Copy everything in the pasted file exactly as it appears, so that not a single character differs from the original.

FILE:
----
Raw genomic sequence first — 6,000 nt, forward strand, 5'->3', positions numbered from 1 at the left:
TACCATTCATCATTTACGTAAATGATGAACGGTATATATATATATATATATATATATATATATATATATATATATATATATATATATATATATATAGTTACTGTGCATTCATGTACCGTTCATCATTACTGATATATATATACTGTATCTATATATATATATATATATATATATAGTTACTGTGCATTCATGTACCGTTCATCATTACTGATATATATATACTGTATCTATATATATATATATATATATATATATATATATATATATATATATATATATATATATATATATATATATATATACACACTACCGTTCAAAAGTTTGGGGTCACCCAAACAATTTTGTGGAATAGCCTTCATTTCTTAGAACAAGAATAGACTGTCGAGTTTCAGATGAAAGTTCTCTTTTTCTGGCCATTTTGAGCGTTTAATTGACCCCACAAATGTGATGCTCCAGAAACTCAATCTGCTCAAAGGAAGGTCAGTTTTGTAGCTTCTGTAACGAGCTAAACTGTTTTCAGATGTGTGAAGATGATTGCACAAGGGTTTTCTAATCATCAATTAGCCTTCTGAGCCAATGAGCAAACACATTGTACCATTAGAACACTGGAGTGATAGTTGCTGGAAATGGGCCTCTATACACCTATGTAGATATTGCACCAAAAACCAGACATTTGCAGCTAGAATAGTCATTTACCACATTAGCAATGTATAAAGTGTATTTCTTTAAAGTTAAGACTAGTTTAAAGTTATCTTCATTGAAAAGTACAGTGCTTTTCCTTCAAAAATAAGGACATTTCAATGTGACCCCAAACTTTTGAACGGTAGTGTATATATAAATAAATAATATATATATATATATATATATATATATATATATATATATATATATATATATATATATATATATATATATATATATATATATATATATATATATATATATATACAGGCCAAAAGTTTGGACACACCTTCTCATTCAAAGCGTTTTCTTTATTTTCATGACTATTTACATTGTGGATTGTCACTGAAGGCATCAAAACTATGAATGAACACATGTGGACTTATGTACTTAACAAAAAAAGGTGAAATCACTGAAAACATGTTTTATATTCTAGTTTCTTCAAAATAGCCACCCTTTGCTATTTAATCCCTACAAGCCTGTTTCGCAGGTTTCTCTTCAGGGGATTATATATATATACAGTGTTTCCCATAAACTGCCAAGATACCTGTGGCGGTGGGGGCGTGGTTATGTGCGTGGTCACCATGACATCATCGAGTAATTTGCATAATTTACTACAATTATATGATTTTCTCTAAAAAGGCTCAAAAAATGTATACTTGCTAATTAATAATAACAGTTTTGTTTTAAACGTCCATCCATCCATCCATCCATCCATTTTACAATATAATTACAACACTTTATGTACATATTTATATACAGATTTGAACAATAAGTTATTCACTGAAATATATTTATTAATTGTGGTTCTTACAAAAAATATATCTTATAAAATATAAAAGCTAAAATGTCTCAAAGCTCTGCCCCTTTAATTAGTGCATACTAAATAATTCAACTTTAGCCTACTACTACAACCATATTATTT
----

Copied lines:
Raw genomic sequence first — 6,000 nt, forward strand, 5'->3', positions numbered from 1 at the left:
TACCATTCATCATTTACGTAAATGATGAACGGTATATATATATATATATATATATATATATATATATATATATATATATATATATATATATATATAGTTACTGTGCATTCATGTACCGTTCATCATTACTGATATATATATACTGTATCTATATATATATATATATATATATATAGTTACTGTGCATTCATGTACCGTTCATCATTACTGATATATATATACTGTATCTATATATATATATATATATATATATATATATATATATATATATATATATATATATATATATATATATATATATACACACTACCGTTCAAAAGTTTGGGGTCACCCAAACAATTTTGTGGAATAGCCTTCATTTCTTAGAACAAGAATAGACTGTCGAGTTTCAGATGAAAGTTCTCTTTTTCTGGCCATTTTGAGCGTTTAATTGACCCCACAAATGTGATGCTCCAGAAACTCAATCTGCTCAAAGGAAGGTCAGTTTTGTAGCTTCTGTAACGAGCTAAACTGTTTTCAGATGTGTGAAGATGATTGCACAAGGGTTTTCTAATCATCAATTAGCCTTCTGAGCCAATGAGCAAACACATTGTACCATTAGAACACTGGAGTGATAGTTGCTGGAAATGGGCCTCTATACACCTATGTAGATATTGCACCAAAAACCAGACATTTGCAGCTAGAATAGTCATTTACCACATTAGCAATGTATAAAGTGTATTTCTTTAAAGTTAAGACTAGTTTAAAGTTATCTTCATTGAAAAGTACAGTGCTTTTCCTTCAAAAATAAGGACATTTCAATGTGACCCCAAACTTTTGAACGGTAGTGTATATATAAATAAATAATATATATATATATATATATATATATATATATATATATATATATATATATATATATATATATATATATATATATATATATATATATATATATATATATATATACAGGCCAAAAGTTTGGACACACCTTCTCATTCAAAGCGTTTTCTTTATTTTCATGACTATTTACATTGTGGATTGTCACTGAAGGCATCAAAACTATGAATGAACACATGTGGACTTATGTACTTAACAAAAAAAGGTGAAATCACTGAAAACATGTTTTATATTCTAGTTTCTTCAAAATAGCCACCCTTTGCTATTTAATCCCTACAAGCCTGTTTCGCAGGTTTCTCTTCAGGGGATTATATATATATACAGTGTTTCCCATAAACTGCCAAGATACCTGTGGCGGTGGGGGCGTGGTTATGTGCGTGGTCACCATGACATCATCGAGTAATTTGCATAATTTACTACAATTATATGATTTTCTCTAAAAAGGCTCAAAAAATGTATACTTGCTAATTAATAATAACAGTTTTGTTTTAAACGTCCATCCATCCATCCATCCATCCATTTTACAATATAATTACAACACTTTATGTACATATTTATATACAGATTTGAACAATAAGTTATTCACTGAAATATATTTATTAATTGTGGTTCTTACAAAAAATATATCTTATAAAATATAAAAGCTAAAATGTCTCAAAGCTCTGCCCCTTTAATTAGTGCATACTAAATAATTCAACTTTAGCCTACTACTACAACCATATTATTT